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sector spotlight bars US

Sector Spotlight: Bars

Opening a brand new bar or pub is a risky proposition, as it is for most entrepreneurial efforts.

Americans have proven their willingness to pay to drink with friends in comfortable surroundings, so the product is not a risk.  

Instead, the majority of new bars fail within their first year because the owner(s) underestimated the amount of capital required to start and sustain the business until it became profitable, or simply lacked sufficient knowledge about the business itself and what would be required of them personally to make it work.

Purchasing an established and successful bar can eliminate some of that risk if managed appropriately going forward, but it also limits or eliminates a lot of the flexibility entrepreneurs often desire in bringing their dreams to fruition, so this needs to be weighed by each individual as they embark on this adventure.

Understand the demands

The average bar owner is going to spend hundreds of hours a month on the direct and indirect operational needs of even a very successful bar.  The time commitment is not for the feint of heart. While recruiting stable and dependable managerial help can lessen some of the necessary hands-on involvement, the unique demands of running a combination restaurant and entertainment venue will inevitably require constant monitoring to maintain profitability.

Depending on the type of bar being run, marketing can also be a significant expense and time commitment.  For instance, if your bar features live entertainment such as local bands or comics, every show requires a new promotional effort.  On the other hand, an established neighborhood bar that caters to a long list of local repeat customers that come in every other day is unlikely to need to spend much on marketing at all.

The effects of societal trends

The shift away from luxury spending due to the recession in recent years had a dramatic impact on the bar industry, and a slow recovery has only been noted since late 2011. Changing societal attitudes toward health and fitness have also had an impact that has slowly been felt since the closing years of the 20th century, and continues to affect the number of American households spending money in this way.  

These trends have increased competition among a historically heavily fractured industry as bars and pubs must now compete – not just with each other – but now with all other forms of discretionary entertainment available.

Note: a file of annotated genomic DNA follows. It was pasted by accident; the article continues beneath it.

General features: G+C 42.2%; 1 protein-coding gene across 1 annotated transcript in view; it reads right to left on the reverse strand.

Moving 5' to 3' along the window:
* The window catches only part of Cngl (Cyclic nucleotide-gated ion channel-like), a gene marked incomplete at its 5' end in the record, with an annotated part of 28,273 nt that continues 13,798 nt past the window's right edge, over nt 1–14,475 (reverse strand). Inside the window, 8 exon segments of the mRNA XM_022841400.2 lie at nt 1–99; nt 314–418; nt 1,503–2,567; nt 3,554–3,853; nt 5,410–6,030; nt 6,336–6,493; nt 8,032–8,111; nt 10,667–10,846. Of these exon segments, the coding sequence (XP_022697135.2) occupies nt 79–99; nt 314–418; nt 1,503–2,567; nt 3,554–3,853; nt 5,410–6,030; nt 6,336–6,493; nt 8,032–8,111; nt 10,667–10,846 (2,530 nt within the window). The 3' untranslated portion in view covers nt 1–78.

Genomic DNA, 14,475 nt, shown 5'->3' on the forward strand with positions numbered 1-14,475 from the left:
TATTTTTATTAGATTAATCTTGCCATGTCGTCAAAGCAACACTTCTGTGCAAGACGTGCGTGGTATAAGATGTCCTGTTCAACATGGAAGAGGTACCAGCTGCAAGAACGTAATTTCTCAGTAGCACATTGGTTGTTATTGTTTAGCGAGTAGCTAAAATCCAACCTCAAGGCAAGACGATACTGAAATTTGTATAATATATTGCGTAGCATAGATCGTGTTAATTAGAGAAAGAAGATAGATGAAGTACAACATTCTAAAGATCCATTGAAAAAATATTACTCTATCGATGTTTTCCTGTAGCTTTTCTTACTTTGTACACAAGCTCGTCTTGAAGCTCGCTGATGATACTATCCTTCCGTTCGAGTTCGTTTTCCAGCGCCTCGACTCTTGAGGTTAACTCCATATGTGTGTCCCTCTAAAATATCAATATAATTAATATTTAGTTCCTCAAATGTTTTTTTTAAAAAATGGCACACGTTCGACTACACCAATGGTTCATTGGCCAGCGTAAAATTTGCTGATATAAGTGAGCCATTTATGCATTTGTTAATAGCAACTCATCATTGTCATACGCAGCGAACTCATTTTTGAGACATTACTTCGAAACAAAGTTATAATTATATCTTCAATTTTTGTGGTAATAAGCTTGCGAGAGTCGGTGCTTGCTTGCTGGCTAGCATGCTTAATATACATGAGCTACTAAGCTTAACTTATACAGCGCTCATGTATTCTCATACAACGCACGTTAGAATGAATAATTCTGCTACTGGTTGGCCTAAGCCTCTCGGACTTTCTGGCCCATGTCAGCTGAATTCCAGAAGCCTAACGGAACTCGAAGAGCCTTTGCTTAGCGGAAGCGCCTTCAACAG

Statistically, alcohol consumption differs geographically, which may inform entrepreneurs and investors considering starting or purchasing a bar in a particular state.  According to, the American Midwest consumes 38% more beer and ale than the national average, and consumers along the West Coast prefer distilled spirits up to 33% more than average.

There are also statistical variations based along demographic lines, with non-Hispanic whites comprising 88% of the market for beer or ale and 87% of the market for distilled spirits.  The age group from 25-34, unsurprisingly, spends the most on alcohol.

Planning is key

While many may enjoy a romanticized or overly optimistic view of owning a bar or pub, based on popular culture and their own experience as patrons, the reality is in line with the most demanding of business start-ups.  

Creating a realistic strategic business plan can help new owners and investors foresee many of the common pitfalls and avoid them.  Detailed research regarding the planned concept, location, and target clientele as well as reviewing the habits of successful bar owners in the area can effectively inform the prospective bar owner about best practices and local trends that can lead to success.

Finally, a realistic understanding of the tremendous amount of work involved can help avoid burnout or disenchantment after the initial excitement of starting the bar begins to fade.

You'll drink to this...

In 2012, in the United States, bars and pubs did a brisk $22 billion in business.

There are currently over 70,000 bars or pubs in operation in America.

Nearly 376,000 people work in the bar and pub industry.

About 35% of bar revenue comes from beer sales, 30% from liquor, 20% from food and other non-alcoholic items, and 7% from wine sales.

Due in part to the trend toward prepackaged mixes for home alcohol consumption, the number of bars and nightclubs nationwide is expected to decrease by 1% per year, while individual location profit is expected to increase about 2.5% over the next five years.

Bruce Hakutizwi

About the author

USA and International Manager for, a global online marketplace for buying and selling small medium size businesses. The website has over 60,000 business listings and attracts over 1.5 million buyers to the site every month.


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